Investing Insights Shine at ACA Western Regional Angel Forum

Past Tides
March 8, 2018 By Jackie Connor

On February 22, nearly 60 industry leaders gathered at the Cove @UCI for the Angel Capital Association’s (ACA) Western Regional Angel Forum. In collaboration with Tech Coast Angels, the forum’s theme “DNA for Success” focused on where and how to invest and form strategic partnerships. The event featured speakers from several angel groups and venture capitalists from across the western region.

“Angel [investors] are absolutely critical to incubators,” said Rory Moore, founder and CEO of EvoNexus, a leading OC incubator. “More companies are coming to us with the cash already in hand, they’re just looking for connections.”

The morning presentations emphasized the crucial role key partners play during all stages of an investing cycle, including collaboration, best practices and pitfalls.

“At Edwards Lifesciences, we invest 95 percent on two parts, which is based around a seven-year plan and [dependent on] if the company fits on our map,” said Stanton Rowe, corporate vice president, advanced technology and chief scientific officer, Edwards Lifesciences. “We consider if they are a strategic fit, and what we are buying—the technology or the company.”

Rowe encourages Angels and start-ups to be transparent about their risks and discourages “perfect plans.”
“Do your due diligence on investor relations,” said Rowe. “We encourage incubators and accelerators to show us deals. Don’t build perfection in your plan and understand the risks.”

During the late morning sessions, three lead angels with various investment models from the western region shared their experiences, insights and core values on community collaboration to get deals done via various investment approaches and successful techniques.

“We learned early on the key to syndication is networking and relationship building,” said Kevin Morningstar of Rockies Venture Club, a nonprofit whose mission is to educate entrepreneurs and investors.

Despite Colorado’s exceptional deal flow, Morningstar explained there is not enough capital to exploit these opportunities. He characterized investing success as part of a three-legged stool.

“You need to have good deal flow, capital capacity and also a good supply of expertise,” said Morningstar. “As tempting as it is, you can’t really get too far out in front of any one of those three lanes. In order to attract more capital, our deal flow has to get better and larger.”

He explained the Rockies Venture Club’s favorite entrepreneurs are the ones that have successfully grown and sold companies before.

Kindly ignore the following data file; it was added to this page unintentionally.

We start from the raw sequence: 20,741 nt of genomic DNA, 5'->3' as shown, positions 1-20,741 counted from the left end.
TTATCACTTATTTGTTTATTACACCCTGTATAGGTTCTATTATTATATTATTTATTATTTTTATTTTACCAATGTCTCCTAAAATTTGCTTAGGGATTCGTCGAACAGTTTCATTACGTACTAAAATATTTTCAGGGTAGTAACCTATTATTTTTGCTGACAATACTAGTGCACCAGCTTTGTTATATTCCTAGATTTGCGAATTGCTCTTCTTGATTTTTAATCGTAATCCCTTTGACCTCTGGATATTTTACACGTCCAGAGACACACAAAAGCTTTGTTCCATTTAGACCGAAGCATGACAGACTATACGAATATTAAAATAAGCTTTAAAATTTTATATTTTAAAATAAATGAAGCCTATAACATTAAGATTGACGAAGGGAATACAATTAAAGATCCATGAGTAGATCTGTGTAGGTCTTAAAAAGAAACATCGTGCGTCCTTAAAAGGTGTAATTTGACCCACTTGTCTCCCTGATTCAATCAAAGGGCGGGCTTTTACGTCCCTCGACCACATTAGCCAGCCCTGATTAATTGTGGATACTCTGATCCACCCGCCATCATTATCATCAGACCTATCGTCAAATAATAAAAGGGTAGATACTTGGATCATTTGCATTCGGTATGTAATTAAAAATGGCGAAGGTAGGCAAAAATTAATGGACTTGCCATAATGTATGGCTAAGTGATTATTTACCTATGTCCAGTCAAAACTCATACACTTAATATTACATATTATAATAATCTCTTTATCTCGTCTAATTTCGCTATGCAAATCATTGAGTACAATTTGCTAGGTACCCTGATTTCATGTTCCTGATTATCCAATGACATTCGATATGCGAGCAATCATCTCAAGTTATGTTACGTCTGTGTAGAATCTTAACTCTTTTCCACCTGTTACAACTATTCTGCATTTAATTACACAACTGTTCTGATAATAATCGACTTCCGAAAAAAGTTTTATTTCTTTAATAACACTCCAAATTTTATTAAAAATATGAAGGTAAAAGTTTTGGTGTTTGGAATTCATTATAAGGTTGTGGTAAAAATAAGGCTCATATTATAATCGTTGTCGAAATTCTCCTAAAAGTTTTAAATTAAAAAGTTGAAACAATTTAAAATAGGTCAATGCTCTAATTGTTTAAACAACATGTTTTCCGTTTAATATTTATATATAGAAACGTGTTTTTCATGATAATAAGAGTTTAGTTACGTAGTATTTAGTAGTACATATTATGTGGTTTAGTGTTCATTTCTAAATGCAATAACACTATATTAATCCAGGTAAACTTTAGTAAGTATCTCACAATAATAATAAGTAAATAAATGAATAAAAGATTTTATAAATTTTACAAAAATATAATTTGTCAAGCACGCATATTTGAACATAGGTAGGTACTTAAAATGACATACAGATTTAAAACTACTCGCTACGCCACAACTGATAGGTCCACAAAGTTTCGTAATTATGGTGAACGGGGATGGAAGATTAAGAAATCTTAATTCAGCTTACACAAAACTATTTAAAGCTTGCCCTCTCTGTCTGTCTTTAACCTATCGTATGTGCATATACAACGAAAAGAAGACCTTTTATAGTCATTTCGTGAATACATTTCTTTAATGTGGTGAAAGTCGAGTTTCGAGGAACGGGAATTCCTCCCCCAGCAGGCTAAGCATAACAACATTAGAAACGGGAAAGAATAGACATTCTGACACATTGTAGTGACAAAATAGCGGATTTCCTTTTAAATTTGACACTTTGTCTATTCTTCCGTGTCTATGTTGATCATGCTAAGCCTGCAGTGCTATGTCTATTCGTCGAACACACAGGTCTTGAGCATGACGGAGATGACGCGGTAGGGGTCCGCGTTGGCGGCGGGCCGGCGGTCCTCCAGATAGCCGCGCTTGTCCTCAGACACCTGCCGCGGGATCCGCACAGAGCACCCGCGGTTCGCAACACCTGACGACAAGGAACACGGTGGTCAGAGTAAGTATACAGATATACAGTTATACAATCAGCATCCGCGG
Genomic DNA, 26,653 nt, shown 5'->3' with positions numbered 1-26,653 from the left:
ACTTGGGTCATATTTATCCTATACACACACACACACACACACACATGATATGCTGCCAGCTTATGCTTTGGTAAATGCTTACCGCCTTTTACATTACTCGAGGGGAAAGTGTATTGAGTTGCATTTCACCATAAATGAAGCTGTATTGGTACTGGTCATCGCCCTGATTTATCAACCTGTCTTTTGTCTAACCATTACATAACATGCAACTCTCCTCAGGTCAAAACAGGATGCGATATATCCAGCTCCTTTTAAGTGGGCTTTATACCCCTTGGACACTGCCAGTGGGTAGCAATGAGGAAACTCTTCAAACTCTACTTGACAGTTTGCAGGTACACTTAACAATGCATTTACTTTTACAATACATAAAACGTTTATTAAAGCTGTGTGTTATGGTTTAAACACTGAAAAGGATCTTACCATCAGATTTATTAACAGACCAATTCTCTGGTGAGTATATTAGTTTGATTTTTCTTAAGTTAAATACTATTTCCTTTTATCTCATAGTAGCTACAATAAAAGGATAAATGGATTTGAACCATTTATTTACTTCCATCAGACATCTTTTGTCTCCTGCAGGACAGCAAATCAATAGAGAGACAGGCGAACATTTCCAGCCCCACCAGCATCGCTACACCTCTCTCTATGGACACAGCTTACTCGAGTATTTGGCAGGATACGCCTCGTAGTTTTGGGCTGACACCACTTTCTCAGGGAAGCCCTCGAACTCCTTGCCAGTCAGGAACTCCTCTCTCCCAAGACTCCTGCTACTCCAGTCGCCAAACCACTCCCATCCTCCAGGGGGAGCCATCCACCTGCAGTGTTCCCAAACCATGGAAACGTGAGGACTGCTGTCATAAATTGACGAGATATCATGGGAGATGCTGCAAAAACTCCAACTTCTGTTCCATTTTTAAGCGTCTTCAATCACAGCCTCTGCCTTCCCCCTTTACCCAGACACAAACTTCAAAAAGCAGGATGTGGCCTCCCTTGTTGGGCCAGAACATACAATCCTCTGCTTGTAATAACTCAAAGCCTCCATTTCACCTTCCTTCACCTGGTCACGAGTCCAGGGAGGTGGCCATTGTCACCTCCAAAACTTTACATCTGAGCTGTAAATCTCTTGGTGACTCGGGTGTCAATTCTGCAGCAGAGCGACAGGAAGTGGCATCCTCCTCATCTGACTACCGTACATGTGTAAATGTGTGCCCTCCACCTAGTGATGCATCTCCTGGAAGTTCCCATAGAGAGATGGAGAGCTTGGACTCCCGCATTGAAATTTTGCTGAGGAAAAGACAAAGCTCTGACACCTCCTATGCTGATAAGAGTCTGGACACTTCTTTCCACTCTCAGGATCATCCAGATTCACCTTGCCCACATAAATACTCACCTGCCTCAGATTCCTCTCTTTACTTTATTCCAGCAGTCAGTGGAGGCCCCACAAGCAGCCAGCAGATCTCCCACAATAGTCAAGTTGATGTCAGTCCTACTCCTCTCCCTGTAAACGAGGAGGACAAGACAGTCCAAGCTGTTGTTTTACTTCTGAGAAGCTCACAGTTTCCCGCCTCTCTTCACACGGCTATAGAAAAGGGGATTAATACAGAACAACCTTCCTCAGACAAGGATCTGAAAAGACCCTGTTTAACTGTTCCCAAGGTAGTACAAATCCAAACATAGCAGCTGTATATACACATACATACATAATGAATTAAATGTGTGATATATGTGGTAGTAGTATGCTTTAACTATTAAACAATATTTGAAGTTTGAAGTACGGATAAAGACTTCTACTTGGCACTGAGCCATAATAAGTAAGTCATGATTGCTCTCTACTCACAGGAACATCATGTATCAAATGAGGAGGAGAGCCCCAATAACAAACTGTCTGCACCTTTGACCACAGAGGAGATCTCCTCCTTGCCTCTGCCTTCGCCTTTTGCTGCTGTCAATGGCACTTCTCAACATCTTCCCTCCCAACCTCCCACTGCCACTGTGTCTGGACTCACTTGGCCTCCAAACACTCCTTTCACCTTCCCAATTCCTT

“The lesson I’ve learned over the last three years is not so much on how to raise money and who to approach, but how to determine whether a deal is investible in the first place either with a cash investment or investing the next chapter of one’s life,” said Morningstar.

During the program’s “Fireside Chat” segment, Jeff Kearl, co-founder, CEO and chairman of Stance, a lifestyle apparel brand best known for original sock and underwear designs, and moderator Richard Sudek, UCI Applied Innovation’s chief innovation officer and executive director, discussed Kearl’s VC experience in addition to his avant-garde approach to evaluating and investing in start-ups.

“It’s the people,” said Kearl. “Ask yourself what it’s going to feel like working with this person during hard times. Consider the market dynamics—how big is the market and how fast is it growing?”

Kearl, whose company received over $100 million from Silicon Valley VCs, encouraged better understanding of a startup’s capital model and management.

Later in the afternoon, a panel discussed new market opportunities, or investing ahead of the curve. The panel of four discussed the best technological investment opportunities, which include artificial intelligence (AI) and augmented/virtual reality (AR/VR). The greater question was posed—should we jump on the AI bandwagon?

“Anything that has a lot of data, AI works great,” said Kurt Busch, CEO of Syntiant. “Ask where you are getting with a lot of data. Healthcare diagnostics or anything with pattern matching means a lot of development in the chip space.”

There was a collective emphasis placed on computer chip space as the most emerging technology with regards to big data and AI.

“I believe this is an opportunity for Angel investors to invest in chip companies,” said Busch. “If you’re going to invest, invest in chips.”

Raghu Bala, CEO, Netobjex, explained the Internet of Things (IoT) market has tempted investors, but to consider that the market itself is a lot of smaller collective markets and to look at the greater picture–chip companies benefit from this as an emerging market.

“It’s exciting to have these data points and it will allow us to do a lot more things,” said Bala. “How do you add the context to make all of that data meaningful?”

The full-day event concluded with more detailed discussions and networking sessions at the Cove @ UCI.

For more information about events at the Cove @ UCI, click here.

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